That's an interesting idea about the string. Something similar takes place at Providence Hospital in Seattle. These people have created a secondary profit center called Lean Hospital University. They teach staff from other medical facilities how to decrease waste. One of the tools they employ is a pedometer. They merely track how much travel time is associated with a nurse's day.

A woodworking company in Idaho that makes (or used to make) hotel furniture did a similar study. Before consolidating work stations it used to take them 4 - 6 weeks to ship a project. After consolidation the same work order took 3 - 4 days. One of the metrics they discussed was travel time. A typical work order now travels 1000 lineal feet whereas it used to travel 1.3 miles. Consolidation reduced travel time to 15% of what it was.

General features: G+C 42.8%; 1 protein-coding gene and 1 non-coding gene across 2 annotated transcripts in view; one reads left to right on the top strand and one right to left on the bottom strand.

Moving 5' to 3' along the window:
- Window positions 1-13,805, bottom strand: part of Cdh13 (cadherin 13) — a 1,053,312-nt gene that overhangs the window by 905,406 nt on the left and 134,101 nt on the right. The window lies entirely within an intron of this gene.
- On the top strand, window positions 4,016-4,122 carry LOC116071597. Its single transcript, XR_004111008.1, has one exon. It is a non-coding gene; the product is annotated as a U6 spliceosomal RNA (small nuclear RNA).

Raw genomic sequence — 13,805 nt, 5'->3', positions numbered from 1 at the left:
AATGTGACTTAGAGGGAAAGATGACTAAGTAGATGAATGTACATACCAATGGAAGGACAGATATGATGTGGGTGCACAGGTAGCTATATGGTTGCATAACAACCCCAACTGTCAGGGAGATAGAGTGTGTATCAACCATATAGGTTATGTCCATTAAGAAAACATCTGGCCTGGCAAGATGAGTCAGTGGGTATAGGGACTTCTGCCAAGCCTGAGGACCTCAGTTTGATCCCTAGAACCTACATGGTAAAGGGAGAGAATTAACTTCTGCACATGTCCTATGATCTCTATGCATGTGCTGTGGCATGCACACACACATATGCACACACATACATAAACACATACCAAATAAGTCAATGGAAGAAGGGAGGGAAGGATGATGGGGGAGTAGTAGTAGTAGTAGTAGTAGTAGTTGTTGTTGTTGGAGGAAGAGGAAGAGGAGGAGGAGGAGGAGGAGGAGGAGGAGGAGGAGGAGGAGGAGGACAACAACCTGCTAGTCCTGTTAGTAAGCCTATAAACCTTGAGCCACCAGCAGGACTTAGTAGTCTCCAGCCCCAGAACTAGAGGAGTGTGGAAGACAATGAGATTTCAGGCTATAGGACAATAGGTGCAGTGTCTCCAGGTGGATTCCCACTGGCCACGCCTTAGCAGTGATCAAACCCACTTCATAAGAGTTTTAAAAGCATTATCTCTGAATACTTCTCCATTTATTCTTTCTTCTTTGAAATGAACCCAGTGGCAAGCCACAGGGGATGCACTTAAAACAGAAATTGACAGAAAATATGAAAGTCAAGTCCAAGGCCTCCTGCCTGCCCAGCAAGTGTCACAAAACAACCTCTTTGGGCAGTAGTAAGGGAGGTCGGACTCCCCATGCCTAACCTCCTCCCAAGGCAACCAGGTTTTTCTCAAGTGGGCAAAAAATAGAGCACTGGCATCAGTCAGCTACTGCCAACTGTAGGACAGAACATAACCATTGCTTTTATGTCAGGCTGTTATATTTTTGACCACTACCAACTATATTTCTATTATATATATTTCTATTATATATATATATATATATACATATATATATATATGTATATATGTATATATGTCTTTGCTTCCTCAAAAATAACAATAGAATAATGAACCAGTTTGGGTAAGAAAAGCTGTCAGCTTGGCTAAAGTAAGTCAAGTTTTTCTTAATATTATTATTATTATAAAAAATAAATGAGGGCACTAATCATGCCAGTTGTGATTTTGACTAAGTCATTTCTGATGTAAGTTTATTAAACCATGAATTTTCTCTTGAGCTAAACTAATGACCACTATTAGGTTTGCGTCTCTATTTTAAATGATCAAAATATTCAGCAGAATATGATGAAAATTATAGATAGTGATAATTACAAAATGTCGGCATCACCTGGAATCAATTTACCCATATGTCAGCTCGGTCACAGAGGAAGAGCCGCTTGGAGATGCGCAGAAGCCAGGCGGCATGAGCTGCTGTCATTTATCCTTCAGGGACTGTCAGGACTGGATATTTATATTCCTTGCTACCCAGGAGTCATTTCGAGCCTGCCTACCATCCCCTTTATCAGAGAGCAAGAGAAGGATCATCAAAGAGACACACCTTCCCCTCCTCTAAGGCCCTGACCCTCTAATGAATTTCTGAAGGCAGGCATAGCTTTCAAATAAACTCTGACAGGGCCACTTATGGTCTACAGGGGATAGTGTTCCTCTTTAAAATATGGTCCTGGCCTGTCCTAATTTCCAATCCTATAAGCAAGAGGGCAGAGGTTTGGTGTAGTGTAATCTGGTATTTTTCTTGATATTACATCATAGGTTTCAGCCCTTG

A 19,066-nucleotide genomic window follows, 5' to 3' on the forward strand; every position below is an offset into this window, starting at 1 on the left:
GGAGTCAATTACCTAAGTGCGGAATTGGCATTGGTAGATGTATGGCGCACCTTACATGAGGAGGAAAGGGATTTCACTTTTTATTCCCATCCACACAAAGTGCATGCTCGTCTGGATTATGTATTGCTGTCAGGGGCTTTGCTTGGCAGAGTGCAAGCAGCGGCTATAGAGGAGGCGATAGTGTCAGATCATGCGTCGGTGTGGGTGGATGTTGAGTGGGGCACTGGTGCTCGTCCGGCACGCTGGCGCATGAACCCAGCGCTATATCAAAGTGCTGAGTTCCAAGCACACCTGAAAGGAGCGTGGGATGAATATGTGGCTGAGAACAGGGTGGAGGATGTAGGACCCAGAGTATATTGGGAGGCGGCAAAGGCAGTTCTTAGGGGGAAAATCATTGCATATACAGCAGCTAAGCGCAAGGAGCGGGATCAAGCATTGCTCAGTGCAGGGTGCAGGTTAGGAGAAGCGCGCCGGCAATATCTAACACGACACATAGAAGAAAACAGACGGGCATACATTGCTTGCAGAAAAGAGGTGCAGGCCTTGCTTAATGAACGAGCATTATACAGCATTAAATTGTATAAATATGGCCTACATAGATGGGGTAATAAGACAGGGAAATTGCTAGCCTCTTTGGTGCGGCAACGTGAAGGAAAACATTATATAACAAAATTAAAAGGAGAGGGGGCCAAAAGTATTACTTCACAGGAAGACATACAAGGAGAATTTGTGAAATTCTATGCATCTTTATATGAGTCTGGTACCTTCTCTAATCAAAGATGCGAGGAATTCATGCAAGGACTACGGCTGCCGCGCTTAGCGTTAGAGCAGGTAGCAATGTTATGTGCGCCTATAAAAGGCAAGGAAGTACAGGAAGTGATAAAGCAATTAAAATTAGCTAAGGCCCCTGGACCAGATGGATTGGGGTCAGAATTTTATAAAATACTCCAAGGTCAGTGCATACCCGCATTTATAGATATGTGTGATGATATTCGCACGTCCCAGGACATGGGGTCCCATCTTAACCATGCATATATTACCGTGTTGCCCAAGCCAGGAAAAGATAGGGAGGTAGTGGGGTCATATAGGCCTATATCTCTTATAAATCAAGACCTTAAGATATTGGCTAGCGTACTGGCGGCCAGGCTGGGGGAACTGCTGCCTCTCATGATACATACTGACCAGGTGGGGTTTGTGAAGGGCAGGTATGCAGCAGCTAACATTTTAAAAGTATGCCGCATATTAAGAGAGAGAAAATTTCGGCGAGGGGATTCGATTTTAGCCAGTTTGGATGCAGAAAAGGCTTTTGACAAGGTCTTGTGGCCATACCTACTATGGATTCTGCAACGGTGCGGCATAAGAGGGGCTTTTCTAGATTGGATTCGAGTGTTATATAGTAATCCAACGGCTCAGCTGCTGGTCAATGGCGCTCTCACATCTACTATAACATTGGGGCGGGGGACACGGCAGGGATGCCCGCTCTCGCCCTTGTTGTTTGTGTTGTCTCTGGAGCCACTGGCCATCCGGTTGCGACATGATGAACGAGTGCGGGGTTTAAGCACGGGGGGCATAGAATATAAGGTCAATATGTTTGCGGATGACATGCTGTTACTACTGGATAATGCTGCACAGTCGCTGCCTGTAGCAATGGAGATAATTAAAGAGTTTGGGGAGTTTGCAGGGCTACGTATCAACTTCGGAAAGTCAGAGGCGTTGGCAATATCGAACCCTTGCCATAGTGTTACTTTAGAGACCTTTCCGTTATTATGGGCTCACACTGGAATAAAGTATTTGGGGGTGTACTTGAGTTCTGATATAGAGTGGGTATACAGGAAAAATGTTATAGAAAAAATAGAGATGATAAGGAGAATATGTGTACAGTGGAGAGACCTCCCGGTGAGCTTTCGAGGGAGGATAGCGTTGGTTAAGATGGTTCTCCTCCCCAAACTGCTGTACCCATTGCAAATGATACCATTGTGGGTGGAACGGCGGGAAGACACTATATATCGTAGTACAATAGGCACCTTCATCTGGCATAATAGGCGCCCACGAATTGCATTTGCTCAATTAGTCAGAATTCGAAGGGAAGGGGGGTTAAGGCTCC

This may seem like picayune cost to pay attention to until you realize the significance on cash flow. If you can build it quicker, you can get paid quicker.



From the original questioner:
Contributor B, you have a very profound insight into lean thinking. How did you come to this epiphany? What books have you read? My greatest mentor was Derek Slotemaker, though I don't think he actually understands how come. My epiphany moment was the day I was driving to work and realized that Mrs. Smith was not the customer, she was only the client. The real customer for what we were doing at any given time was the next process. I am interested in how you got to this level of understanding because if I could create that event I could create the production manager we need to develop durable advantage.


From contributor P: